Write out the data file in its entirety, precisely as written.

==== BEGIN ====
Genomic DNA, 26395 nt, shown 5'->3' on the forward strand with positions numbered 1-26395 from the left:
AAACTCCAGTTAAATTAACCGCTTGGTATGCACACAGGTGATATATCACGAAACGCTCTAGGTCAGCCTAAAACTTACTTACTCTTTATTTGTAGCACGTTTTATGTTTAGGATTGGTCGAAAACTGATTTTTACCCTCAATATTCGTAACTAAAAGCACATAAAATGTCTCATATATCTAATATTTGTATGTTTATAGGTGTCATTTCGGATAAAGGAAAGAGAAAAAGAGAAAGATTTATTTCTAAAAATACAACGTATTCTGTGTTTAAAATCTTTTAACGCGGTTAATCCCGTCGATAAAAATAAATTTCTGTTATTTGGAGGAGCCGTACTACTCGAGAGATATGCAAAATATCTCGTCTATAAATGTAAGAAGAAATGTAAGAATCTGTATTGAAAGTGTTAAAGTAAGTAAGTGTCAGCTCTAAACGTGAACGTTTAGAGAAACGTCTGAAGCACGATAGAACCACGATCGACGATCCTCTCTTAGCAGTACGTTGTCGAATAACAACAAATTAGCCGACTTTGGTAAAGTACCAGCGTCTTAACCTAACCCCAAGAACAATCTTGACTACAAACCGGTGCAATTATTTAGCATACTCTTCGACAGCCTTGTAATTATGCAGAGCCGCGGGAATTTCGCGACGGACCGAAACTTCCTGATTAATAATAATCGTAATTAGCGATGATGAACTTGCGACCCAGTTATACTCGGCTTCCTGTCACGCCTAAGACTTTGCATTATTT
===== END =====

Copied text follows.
Genomic DNA, 26395 nt, shown 5'->3' on the forward strand with positions numbered 1-26395 from the left:
AAACTCCAGTTAAATTAACCGCTTGGTATGCACACAGGTGATATATCACGAAACGCTCTAGGTCAGCCTAAAACTTACTTACTCTTTATTTGTAGCACGTTTTATGTTTAGGATTGGTCGAAAACTGATTTTTACCCTCAATATTCGTAACTAAAAGCACATAAAATGTCTCATATATCTAATATTTGTATGTTTATAGGTGTCATTTCGGATAAAGGAAAGAGAAAAAGAGAAAGATTTATTTCTAAAAATACAACGTATTCTGTGTTTAAAATCTTTTAACGCGGTTAATCCCGTCGATAAAAATAAATTTCTGTTATTTGGAGGAGCCGTACTACTCGAGAGATATGCAAAATATCTCGTCTATAAATGTAAGAAGAAATGTAAGAATCTGTATTGAAAGTGTTAAAGTAAGTAAGTGTCAGCTCTAAACGTGAACGTTTAGAGAAACGTCTGAAGCACGATAGAACCACGATCGACGATCCTCTCTTAGCAGTACGTTGTCGAATAACAACAAATTAGCCGACTTTGGTAAAGTACCAGCGTCTTAACCTAACCCCAAGAACAATCTTGACTACAAACCGGTGCAATTATTTAGCATACTCTTCGACAGCCTTGTAATTATGCAGAGCCGCGGGAATTTCGCGACGGACCGAAACTTCCTGATTAATAATAATCGTAATTAGCGATGATGAACTTGCGACCCAGTTATACTCGGCTTCCTGTCACGCCTAAGACTTTGCATTATTT